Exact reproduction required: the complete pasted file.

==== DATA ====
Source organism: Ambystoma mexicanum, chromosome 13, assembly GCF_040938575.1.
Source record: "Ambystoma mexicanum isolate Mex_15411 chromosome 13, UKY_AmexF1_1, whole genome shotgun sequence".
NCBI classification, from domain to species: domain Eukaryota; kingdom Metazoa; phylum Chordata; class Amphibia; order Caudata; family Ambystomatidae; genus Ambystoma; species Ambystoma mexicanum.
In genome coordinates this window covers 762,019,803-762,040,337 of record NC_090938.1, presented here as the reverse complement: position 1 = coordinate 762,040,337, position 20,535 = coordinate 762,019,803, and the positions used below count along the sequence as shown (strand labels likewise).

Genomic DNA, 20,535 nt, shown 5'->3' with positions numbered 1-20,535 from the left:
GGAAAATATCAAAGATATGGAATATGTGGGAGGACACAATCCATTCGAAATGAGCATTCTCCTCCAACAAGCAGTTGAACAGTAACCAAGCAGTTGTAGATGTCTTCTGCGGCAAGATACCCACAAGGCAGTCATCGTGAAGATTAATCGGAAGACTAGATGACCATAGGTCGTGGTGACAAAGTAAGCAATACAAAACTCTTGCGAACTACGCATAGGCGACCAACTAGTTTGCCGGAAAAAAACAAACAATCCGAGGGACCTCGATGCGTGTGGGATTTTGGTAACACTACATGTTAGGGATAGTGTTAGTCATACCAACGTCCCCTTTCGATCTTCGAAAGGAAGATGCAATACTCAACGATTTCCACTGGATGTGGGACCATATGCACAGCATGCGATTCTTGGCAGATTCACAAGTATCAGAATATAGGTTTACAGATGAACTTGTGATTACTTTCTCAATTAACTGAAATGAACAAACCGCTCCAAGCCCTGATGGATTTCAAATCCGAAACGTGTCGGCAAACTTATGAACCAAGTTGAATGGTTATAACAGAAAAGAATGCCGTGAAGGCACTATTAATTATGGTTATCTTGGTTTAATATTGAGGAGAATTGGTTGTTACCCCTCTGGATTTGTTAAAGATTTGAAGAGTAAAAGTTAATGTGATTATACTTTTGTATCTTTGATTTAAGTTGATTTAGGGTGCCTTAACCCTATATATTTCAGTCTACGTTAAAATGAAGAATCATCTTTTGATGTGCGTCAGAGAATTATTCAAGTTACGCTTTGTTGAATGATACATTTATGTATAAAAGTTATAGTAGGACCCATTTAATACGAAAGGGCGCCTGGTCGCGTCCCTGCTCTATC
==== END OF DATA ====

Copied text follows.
Source organism: Ambystoma mexicanum, chromosome 13, assembly GCF_040938575.1.
Source record: "Ambystoma mexicanum isolate Mex_15411 chromosome 13, UKY_AmexF1_1, whole genome shotgun sequence".
NCBI classification, from domain to species: domain Eukaryota; kingdom Metazoa; phylum Chordata; class Amphibia; order Caudata; family Ambystomatidae; genus Ambystoma; species Ambystoma mexicanum.
In genome coordinates this window covers 762,019,803-762,040,337 of record NC_090938.1, presented here as the reverse complement: position 1 = coordinate 762,040,337, position 20,535 = coordinate 762,019,803, and the positions used below count along the sequence as shown (strand labels likewise).

Genomic DNA, 20,535 nt, shown 5'->3' with positions numbered 1-20,535 from the left:
GGAAAATATCAAAGATATGGAATATGTGGGAGGACACAATCCATTCGAAATGAGCATTCTCCTCCAACAAGCAGTTGAACAGTAACCAAGCAGTTGTAGATGTCTTCTGCGGCAAGATACCCACAAGGCAGTCATCGTGAAGATTAATCGGAAGACTAGATGACCATAGGTCGTGGTGACAAAGTAAGCAATACAAAACTCTTGCGAACTACGCATAGGCGACCAACTAGTTTGCCGGAAAAAAACAAACAATCCGAGGGACCTCGATGCGTGTGGGATTTTGGTAACACTACATGTTAGGGATAGTGTTAGTCATACCAACGTCCCCTTTCGATCTTCGAAAGGAAGATGCAATACTCAACGATTTCCACTGGATGTGGGACCATATGCACAGCATGCGATTCTTGGCAGATTCACAAGTATCAGAATATAGGTTTACAGATGAACTTGTGATTACTTTCTCAATTAACTGAAATGAACAAACCGCTCCAAGCCCTGATGGATTTCAAATCCGAAACGTGTCGGCAAACTTATGAACCAAGTTGAATGGTTATAACAGAAAAGAATGCCGTGAAGGCACTATTAATTATGGTTATCTTGGTTTAATATTGAGGAGAATTGGTTGTTACCCCTCTGGATTTGTTAAAGATTTGAAGAGTAAAAGTTAATGTGATTATACTTTTGTATCTTTGATTTAAGTTGATTTAGGGTGCCTTAACCCTATATATTTCAGTCTACGTTAAAATGAAGAATCATCTTTTGATGTGCGTCAGAGAATTATTCAAGTTACGCTTTGTTGAATGATACATTTATGTATAAAAGTTATAGTAGGACCCATTTAATACGAAAGGGCGCCTGGTCGCGTCCCTGCTCTATC